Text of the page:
Christophe Diot received a Ph.D. degree in Computer Science from INP Grenoble in 1991. Diot pioneered diffserv, single source multicast, epidemic communication, peer-to-peer online games, and most importantly Internet measurements. After INRIA (years 93-98 in Sophia Antipolis), Diot spent his career in industry, building R&D labs at Sprint (Bay area), INTEL Research (Cambridge), and Technicolor (Paris and Palo Alto). He was the Chief Scientist at Technicolor between 2009 and 2015. He helped launch Safran Analytics as their CTO before joining GOOGLE in june 2018 as Principal Engineer in the Network Architecture team. At GOOGLE, Diot deals with telemetry at scale in the cloud infrastructure. Since January 2020, Diot is the Technical Lead of the Network Analytics team in the Google Global Networks organization. Diot has around 40 patents and more than 300 publications in major conferences and journals. He is an ACM fellow.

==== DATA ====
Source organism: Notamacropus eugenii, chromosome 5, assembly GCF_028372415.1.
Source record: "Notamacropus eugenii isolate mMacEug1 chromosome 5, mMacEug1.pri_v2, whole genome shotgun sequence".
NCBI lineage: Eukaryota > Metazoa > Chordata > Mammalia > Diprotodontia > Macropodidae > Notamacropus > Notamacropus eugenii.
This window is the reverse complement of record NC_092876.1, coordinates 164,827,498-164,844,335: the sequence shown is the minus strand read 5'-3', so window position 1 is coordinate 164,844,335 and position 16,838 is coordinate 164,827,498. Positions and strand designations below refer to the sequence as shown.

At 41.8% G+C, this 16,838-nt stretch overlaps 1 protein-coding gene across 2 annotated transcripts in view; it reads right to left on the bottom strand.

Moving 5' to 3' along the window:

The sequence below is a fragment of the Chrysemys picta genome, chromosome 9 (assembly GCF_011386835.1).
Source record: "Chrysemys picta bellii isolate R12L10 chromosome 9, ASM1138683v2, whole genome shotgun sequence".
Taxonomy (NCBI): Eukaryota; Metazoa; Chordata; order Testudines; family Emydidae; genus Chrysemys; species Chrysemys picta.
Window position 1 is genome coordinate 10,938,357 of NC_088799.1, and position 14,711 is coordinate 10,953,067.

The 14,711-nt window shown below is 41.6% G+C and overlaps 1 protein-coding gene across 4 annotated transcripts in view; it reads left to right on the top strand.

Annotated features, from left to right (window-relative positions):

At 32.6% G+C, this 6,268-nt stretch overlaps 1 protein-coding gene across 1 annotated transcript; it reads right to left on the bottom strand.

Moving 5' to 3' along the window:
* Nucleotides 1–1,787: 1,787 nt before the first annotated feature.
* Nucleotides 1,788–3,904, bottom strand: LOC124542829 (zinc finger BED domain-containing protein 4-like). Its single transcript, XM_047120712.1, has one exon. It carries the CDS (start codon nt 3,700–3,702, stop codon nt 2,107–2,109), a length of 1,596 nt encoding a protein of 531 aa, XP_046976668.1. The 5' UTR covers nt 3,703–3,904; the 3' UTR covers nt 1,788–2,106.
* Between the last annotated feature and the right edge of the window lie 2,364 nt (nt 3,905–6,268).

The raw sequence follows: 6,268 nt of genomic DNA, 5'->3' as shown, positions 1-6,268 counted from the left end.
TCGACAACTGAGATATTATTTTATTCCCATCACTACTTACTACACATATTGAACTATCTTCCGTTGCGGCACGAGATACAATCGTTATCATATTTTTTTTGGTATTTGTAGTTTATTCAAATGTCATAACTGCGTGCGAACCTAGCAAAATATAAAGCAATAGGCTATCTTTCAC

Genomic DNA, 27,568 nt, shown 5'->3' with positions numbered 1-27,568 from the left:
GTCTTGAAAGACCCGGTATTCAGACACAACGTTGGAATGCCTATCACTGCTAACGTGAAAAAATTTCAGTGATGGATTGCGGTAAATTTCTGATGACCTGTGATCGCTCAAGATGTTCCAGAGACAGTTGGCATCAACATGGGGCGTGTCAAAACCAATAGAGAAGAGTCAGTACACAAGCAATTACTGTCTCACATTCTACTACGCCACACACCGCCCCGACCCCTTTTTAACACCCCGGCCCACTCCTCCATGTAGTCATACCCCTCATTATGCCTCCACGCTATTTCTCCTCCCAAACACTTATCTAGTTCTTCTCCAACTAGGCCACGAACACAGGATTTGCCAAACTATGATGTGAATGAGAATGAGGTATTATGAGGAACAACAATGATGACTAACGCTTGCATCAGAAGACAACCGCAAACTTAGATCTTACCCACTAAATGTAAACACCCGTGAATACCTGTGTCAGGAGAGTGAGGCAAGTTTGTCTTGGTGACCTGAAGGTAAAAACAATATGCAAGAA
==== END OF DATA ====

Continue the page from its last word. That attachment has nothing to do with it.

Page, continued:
Jim Kurose is a Distinguished University Professor in the College of Information and Computer Sciences at the University of Massachusetts Amherst, where he has been on the faculty since receiving his PhD in computer science from Columbia University. He received a BA in physics from Wesleyan University. He has held a number of visiting scientist positions in the US and abroad, including the Sorbonne University, the University of Paris, INRIA and IBM Research. His research interests include computer network architecture and protocols, network measurement, sensor networks, and multimedia communication. He is proud to have mentored and taught an amazing group of students, and to have received a number of awards for his research, teaching and service, including the IEEE Infocom Award, the ACM SIGCOMM Lifetime Achievement Award, the ACM Sigcomm Test of Time Award, and the IEEE Computer Society Taylor Booth Education Medal. With Keith Ross, he is the co-author of the best-selling textbook, Computer Networking: a Top Down Approach (Pearson), now in its 8th edition. He is a member of the National Academy of Engineering and a Fellow of the ACM and the IEEE.